“It is a strategy as old as it is effective. No longer have use for a first-team player and want to see him leave? Instruct them to train with the under-23s and let the nature of football take its course. The problem, more often than not, will soon resolve itself with a separation. This common practice has been seen across the Premier League and English Football League again this summer. Dozens of faces that no longer fit have been marginalised and demoted to train at a level that ought to be beneath them or, in some cases, all alone. …”
The Athletic

Is it time to analyse attacking data differently?


“The genie is well and truly out of the bottle when it comes to data in football, but there is still plenty of scope to maximise its utility. In today’s thought experiment, The Athletic asks… should we adjust all on-ball player metrics? Let’s clarify what that would mean with an example. In a busy summer transfer window, your team’s recruitment staff are looking for a clinical striker who is quick to get a shot away and will score something out of nothing. Using data as a filter, is it more impressive for a striker to score 10 goals for a team battling relegation than a striker scoring 25 goals for the inevitable title winners? When adjusted for opportunity to score, the gap between the players’ output might not be as big as first thought. This is a simple example, but let’s dig deeper. …”
The Athletic

The Earliest Premier League Sackings

“News broke just before 9am on Tuesday morning that Bournemouth had fired their manager Scott Parker, only four games into the 2022-23 season. The man who had stylishly guided the club back into the top-flight saw his side lose 9-0 at Liverpool on Saturday and, unlike Ralph Hasenhüttl, who has survived not one but two 9-0 defeats as Southampton boss, Parker has been dispensed with before September, reportedly more because of differing views on Bournemouth’s transfer strategy than the Anfield shellacking. Either way, Parker’s departure is one of the earliest in Premier League history, but which unfortunate managers have been sacked even earlier into the season? Read on to find out. …”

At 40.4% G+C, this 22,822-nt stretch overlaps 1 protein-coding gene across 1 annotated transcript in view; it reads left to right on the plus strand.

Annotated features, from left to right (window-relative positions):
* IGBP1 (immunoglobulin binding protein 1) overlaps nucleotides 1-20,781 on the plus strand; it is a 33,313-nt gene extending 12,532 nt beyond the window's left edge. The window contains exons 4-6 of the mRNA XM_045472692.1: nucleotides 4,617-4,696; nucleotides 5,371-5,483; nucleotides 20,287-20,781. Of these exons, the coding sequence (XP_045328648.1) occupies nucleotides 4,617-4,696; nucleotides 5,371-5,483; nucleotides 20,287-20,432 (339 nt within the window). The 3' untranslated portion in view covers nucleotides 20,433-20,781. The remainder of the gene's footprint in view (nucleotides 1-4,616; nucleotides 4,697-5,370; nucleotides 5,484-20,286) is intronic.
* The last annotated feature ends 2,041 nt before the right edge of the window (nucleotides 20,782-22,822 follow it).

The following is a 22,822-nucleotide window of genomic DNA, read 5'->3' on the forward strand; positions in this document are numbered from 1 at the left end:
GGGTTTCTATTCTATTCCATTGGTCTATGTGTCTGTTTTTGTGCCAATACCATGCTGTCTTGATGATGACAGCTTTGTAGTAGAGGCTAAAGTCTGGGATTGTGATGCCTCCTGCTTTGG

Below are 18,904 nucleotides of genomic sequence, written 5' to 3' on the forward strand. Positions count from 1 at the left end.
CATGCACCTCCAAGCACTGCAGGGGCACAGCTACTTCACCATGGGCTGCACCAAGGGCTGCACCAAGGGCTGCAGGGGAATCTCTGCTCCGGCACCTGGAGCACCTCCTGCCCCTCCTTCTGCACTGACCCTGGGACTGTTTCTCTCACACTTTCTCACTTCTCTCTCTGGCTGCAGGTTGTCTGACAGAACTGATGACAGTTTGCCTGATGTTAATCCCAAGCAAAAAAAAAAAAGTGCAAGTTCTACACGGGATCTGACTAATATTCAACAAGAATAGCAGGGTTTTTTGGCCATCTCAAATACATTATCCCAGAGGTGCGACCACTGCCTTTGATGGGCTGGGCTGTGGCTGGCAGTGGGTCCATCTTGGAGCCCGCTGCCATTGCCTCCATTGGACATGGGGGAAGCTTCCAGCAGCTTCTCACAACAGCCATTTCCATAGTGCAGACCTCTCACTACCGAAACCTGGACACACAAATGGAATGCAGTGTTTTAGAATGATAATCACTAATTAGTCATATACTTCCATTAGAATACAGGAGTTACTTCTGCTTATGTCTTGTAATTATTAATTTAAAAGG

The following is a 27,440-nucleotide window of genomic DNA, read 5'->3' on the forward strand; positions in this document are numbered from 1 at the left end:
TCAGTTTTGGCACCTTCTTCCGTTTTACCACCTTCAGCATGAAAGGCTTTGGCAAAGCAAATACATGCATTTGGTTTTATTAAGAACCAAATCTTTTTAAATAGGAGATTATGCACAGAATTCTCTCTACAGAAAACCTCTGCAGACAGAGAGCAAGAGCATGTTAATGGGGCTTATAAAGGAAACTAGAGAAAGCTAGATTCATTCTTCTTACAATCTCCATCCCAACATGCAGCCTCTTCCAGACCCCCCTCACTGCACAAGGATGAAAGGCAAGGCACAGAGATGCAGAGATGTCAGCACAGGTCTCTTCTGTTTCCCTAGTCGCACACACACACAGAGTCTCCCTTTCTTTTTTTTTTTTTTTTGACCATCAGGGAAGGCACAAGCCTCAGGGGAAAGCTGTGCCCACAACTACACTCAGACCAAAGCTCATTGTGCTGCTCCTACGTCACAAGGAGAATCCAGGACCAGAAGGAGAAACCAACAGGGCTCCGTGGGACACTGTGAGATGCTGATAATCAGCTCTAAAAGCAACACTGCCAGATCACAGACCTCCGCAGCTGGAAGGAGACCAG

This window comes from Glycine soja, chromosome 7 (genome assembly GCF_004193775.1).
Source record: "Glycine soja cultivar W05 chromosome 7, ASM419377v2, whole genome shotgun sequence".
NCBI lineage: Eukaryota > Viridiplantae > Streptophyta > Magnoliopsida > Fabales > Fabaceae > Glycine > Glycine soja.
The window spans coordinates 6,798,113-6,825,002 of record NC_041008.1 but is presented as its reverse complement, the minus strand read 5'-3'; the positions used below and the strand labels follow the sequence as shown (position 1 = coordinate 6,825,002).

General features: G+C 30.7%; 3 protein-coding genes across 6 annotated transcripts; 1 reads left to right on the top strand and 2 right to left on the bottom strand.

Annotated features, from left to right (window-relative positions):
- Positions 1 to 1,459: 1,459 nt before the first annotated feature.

Real Madrid & the Role of Tactics at Elite Teams

Does a team need a complex tactical structure to be elite? In recent times we have seen complex tactical approaches from managers and clubs like Pep Guardiola’s Manchester City, Thomas Tuchel’s Chelsea, Jurgen Klopp’s Liverpool and even Julian Nagelsmann’s Bayern Munich. But does a club need one to be successful? Real Madrid would argue not. Jon Mackenzie explains, Marco Bevilacqua illustrates.
YouTube

Milner vs Van Dijk: Who was to blame for Manchester United’s opener against Liverpool


Jadon Sancho’s composed opener had only just hit the back of the net, but the inquest had already begun. As he rolled the ball past James Milner, Sancho only had Virgil van Dijk between him and the goal. Van Dijk held his ground, hands behind his back as he looked to cover the space, before Sancho slotted in the bottom-left corner. … The question is, who was right? Could Van Dijk have done any more, or did Milner have a point? …”
The Athletic (Video)

Alan Shearer on Alexander Isak: The pace, the playing style and embracing that record fee

Newcastle United’s purchase of the Sweden striker Alexander Isak is an exciting signing that will capture the imagination of the Geordies. Eddie Howe needed to get a forward in, and Isak is someone who can play either with Callum Wilson, or instead of him. Isak’s going to have to do both because of Wilson’s current hamstring injury, and he might have to hit the ground running. …”
The Athletic

Manchester United Powers Through in Win Over Liverpool Amid Transfer Chaos, Protests


“Football has a remarkable habit of making fools of us all. When it was pointed out after Liverpool’s surprise draw against Crystal Palace last Monday that Manchester United could go above Liverpool if it beat Jürgen Klopp’s side, it was with a smirk. Even after Liverpool’s patchy start to the season, such a thing seemed implausible. After all, United had beaten Liverpool only once in the last 12 league meetings, Liverpool had lost only one game—the Champions League final—all year and United had produced probably its worst performance in half a century at Brentford last Saturday. And yet United was good value for its 2–1 win. …”
SI – Jonathan Wilson
Guardian: Why have Liverpool made such a slow start to the Premier League season?
Liverpool’s Biggest Rival in 2022-23 is Father Time

‘22 Goals’: Kylian Mbappé, 2018 World Cup in Russia

“The Ringer’s 22 Goals: The Story of the World Cup, a podcast by Brian Phillips, tells the story of some of the most iconic goals and players in the history of the men’s FIFA World Cup. Every Wednesday, until the end of Qatar 2022, we’ll publish an adapted version of each 22 Goals episode. Today’s story involves Kylian Mbappé announcing himself as a global superstar at the 2018 World Cup in Russia. …”
The Ringer (Video)

Kjetil Knutsen: Norwegian star manager writing Bodo Glimt’s fairytale…

“In the entire Premier League history, only two Norwegians have managed a team in the English top-flight history, Ole Gunnar Solskjaer and Egil Roger Olsen. While Solskjaer was sacked last season as Manchester United manager after a string of poor results, Olsen’s one-season tenure in the league led to Wimbledon’s relegation. Now a third Norwegian manager may be on his way to the league. According to reports, several Premier League clubs are looking to sign Kjetil Knutsen. …”
foottheball (Video)

Cox: United played like Solskjaer’s underdogs — but Sancho goal was typical Ten Hag